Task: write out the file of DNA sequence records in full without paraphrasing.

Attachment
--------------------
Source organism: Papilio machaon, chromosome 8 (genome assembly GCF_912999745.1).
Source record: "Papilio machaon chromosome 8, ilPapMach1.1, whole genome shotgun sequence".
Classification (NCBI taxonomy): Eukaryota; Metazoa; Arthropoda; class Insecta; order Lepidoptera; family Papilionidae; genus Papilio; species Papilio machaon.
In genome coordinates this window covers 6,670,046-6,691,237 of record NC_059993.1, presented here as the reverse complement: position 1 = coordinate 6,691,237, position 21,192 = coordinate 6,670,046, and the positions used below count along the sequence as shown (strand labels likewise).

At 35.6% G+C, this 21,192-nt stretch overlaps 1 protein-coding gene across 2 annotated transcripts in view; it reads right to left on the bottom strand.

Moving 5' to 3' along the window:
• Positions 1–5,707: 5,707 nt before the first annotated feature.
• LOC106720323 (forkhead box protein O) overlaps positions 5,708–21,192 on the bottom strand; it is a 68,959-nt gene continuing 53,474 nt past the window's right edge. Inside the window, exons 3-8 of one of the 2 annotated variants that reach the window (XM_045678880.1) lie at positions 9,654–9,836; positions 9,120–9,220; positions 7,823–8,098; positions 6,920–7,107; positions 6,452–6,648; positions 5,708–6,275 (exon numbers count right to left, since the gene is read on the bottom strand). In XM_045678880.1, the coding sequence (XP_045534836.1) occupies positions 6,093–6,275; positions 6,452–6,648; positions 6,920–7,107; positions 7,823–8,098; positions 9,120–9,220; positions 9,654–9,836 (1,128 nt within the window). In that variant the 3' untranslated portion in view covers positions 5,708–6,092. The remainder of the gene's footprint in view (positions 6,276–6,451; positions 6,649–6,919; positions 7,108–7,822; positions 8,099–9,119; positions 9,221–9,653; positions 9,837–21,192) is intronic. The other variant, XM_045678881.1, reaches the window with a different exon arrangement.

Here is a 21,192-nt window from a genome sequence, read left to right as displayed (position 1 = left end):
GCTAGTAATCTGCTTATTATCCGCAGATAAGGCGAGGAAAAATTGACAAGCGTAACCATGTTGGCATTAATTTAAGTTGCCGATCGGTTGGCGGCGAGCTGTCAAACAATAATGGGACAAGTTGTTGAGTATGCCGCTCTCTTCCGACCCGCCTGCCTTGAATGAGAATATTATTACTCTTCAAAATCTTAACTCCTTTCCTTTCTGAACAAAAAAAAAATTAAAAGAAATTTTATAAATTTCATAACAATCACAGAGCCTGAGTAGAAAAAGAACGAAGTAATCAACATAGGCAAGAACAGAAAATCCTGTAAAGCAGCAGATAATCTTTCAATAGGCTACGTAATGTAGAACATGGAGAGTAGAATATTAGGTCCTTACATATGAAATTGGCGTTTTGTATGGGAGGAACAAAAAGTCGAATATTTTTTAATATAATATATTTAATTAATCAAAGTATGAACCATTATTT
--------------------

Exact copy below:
Source organism: Papilio machaon, chromosome 8 (genome assembly GCF_912999745.1).
Source record: "Papilio machaon chromosome 8, ilPapMach1.1, whole genome shotgun sequence".
Classification (NCBI taxonomy): Eukaryota; Metazoa; Arthropoda; class Insecta; order Lepidoptera; family Papilionidae; genus Papilio; species Papilio machaon.
In genome coordinates this window covers 6,670,046-6,691,237 of record NC_059993.1, presented here as the reverse complement: position 1 = coordinate 6,691,237, position 21,192 = coordinate 6,670,046, and the positions used below count along the sequence as shown (strand labels likewise).

At 35.6% G+C, this 21,192-nt stretch overlaps 1 protein-coding gene across 2 annotated transcripts in view; it reads right to left on the bottom strand.

Moving 5' to 3' along the window:
• Positions 1–5,707: 5,707 nt before the first annotated feature.
• LOC106720323 (forkhead box protein O) overlaps positions 5,708–21,192 on the bottom strand; it is a 68,959-nt gene continuing 53,474 nt past the window's right edge. Inside the window, exons 3-8 of one of the 2 annotated variants that reach the window (XM_045678880.1) lie at positions 9,654–9,836; positions 9,120–9,220; positions 7,823–8,098; positions 6,920–7,107; positions 6,452–6,648; positions 5,708–6,275 (exon numbers count right to left, since the gene is read on the bottom strand). In XM_045678880.1, the coding sequence (XP_045534836.1) occupies positions 6,093–6,275; positions 6,452–6,648; positions 6,920–7,107; positions 7,823–8,098; positions 9,120–9,220; positions 9,654–9,836 (1,128 nt within the window). In that variant the 3' untranslated portion in view covers positions 5,708–6,092. The remainder of the gene's footprint in view (positions 6,276–6,451; positions 6,649–6,919; positions 7,108–7,822; positions 8,099–9,119; positions 9,221–9,653; positions 9,837–21,192) is intronic. The other variant, XM_045678881.1, reaches the window with a different exon arrangement.

Here is a 21,192-nt window from a genome sequence, read left to right as displayed (position 1 = left end):
GCTAGTAATCTGCTTATTATCCGCAGATAAGGCGAGGAAAAATTGACAAGCGTAACCATGTTGGCATTAATTTAAGTTGCCGATCGGTTGGCGGCGAGCTGTCAAACAATAATGGGACAAGTTGTTGAGTATGCCGCTCTCTTCCGACCCGCCTGCCTTGAATGAGAATATTATTACTCTTCAAAATCTTAACTCCTTTCCTTTCTGAACAAAAAAAAAATTAAAAGAAATTTTATAAATTTCATAACAATCACAGAGCCTGAGTAGAAAAAGAACGAAGTAATCAACATAGGCAAGAACAGAAAATCCTGTAAAGCAGCAGATAATCTTTCAATAGGCTACGTAATGTAGAACATGGAGAGTAGAATATTAGGTCCTTACATATGAAATTGGCGTTTTGTATGGGAGGAACAAAAAGTCGAATATTTTTTAATATAATATATTTAATTAATCAAAGTATGAACCATTATTT